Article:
St Albans almhouses set for first repairs in more than 100 years

PUBLISHED: 12:00 26 August 2016

Duchess of Marlborough's almshouses

Duchess of Marlborough's almshouses


Over a century since major repairs were carried out on the roof of St Albans’ biggest almshouses, the risk of rot and damp have forced its trustees to take action.

The Duchess of Marlborough's almshouseThe Duchess of Marlborough's almshouse

Listed building consent is being sought to carry out much needed renovation work of the Marlborough Almshouses in Hatfield Road, founded by Sarah, Duchess of Marlborough, in 1736.

If the district council agrees to the repairs of the striking Grade II listed building, it will be the first time the roof has undergone major improvement work since Victorian times.

The trustees have asked for permission to renovate and repair the internal loft space, roof and chimneys, along with hard and soft landscaping works at the 0.55 hectare site, opposite Alban City School.

Bill Fardell, clerk to trustees for the Charity of Sarah Duchess of Marlborough, said: “We suspect a massive upgrade was last done in the Victorian times.”

The roof of the Duchess of Marlborough's almshouseThe roof of the Duchess of Marlborough's almshouse

Surveyor and project manager Simon Gurd, explained in the application that the although there is “no significant structural concern,” 20 per cent of the joists are “affected by infestation damage”.

The proposal is to upgrade the roof structure, to mitigate the risk of further infestation, and to strengthen damaged timbers by adjoining new timbers.

Another problem is that insulation in the loft is minimal, which means the building is losing heat through the roof and “thus heating bills are high”.

The scheme includes boosting insulation from the current 100mm to 300mm, and to create ventilation in the loft void to decrease the risk of condensation and prevent damp and humid conditions.

The Duchess of Marlborough's almshouseThe Duchess of Marlborough's almshouse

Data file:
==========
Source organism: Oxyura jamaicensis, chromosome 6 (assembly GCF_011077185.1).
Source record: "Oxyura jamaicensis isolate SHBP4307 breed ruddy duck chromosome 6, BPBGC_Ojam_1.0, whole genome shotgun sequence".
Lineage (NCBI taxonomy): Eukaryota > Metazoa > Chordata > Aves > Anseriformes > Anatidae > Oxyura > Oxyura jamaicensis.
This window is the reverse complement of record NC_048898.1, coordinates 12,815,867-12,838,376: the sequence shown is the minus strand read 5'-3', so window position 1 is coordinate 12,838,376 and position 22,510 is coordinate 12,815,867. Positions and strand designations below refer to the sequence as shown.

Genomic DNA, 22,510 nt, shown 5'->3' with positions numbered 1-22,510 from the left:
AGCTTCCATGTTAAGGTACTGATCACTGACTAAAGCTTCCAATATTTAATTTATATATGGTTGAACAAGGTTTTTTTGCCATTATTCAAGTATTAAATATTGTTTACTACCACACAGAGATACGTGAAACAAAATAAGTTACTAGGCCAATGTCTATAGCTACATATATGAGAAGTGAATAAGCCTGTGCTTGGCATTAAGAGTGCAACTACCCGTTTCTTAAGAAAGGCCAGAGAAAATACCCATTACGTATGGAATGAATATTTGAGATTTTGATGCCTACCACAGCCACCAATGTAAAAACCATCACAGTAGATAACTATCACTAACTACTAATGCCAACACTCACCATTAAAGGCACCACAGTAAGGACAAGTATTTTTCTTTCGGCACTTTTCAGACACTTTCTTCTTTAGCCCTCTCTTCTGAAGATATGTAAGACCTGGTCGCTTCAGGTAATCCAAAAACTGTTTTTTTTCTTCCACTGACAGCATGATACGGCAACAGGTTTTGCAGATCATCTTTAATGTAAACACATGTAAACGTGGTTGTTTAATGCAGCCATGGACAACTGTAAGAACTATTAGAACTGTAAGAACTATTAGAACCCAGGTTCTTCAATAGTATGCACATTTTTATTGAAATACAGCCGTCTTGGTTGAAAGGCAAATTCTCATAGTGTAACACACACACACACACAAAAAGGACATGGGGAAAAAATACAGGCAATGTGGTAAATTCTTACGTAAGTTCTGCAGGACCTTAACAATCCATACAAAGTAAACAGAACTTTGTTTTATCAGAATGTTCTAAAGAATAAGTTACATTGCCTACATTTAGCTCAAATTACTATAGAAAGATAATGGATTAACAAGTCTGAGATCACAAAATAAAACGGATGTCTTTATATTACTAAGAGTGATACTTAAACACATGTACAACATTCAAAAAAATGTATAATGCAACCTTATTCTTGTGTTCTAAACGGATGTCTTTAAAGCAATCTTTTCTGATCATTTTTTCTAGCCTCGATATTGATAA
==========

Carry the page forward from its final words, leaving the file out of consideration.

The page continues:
As the “considerably old” clay plain tiles on the roof are showing significant signs of deterioration, the plan is to replace all of those which are damaged.

Although the chimneys “appear structurally sound”, the trustees want to replace all flashings, because of water ingress.

Landscaping changes include lifting and re-laying flagstones in the courtyard, which are uneven at present.

There are six almshouses in St Albans, of which Marlborough is the largest, with 36 flats.

They were built in 1740 for the needy - and over 60 year olds - for people who have fallen on bad times.

The application is under consideration by the council.

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I should probably have taken the hint! Walking out into the garden recently an unprecedented flock of thirty or more crows raucously greeted me from the treetops at the bottom of my garden. Cawing and croaking these big, black birds clung clumsily to the top most branches and twigs, jostling and flapping to stay balanced in a constant flurry of feathers. There is always something ominous about crows – they are after all carrion crows, the vultures of the bird world – always watching for scraps and weakness that might mean their next meal.

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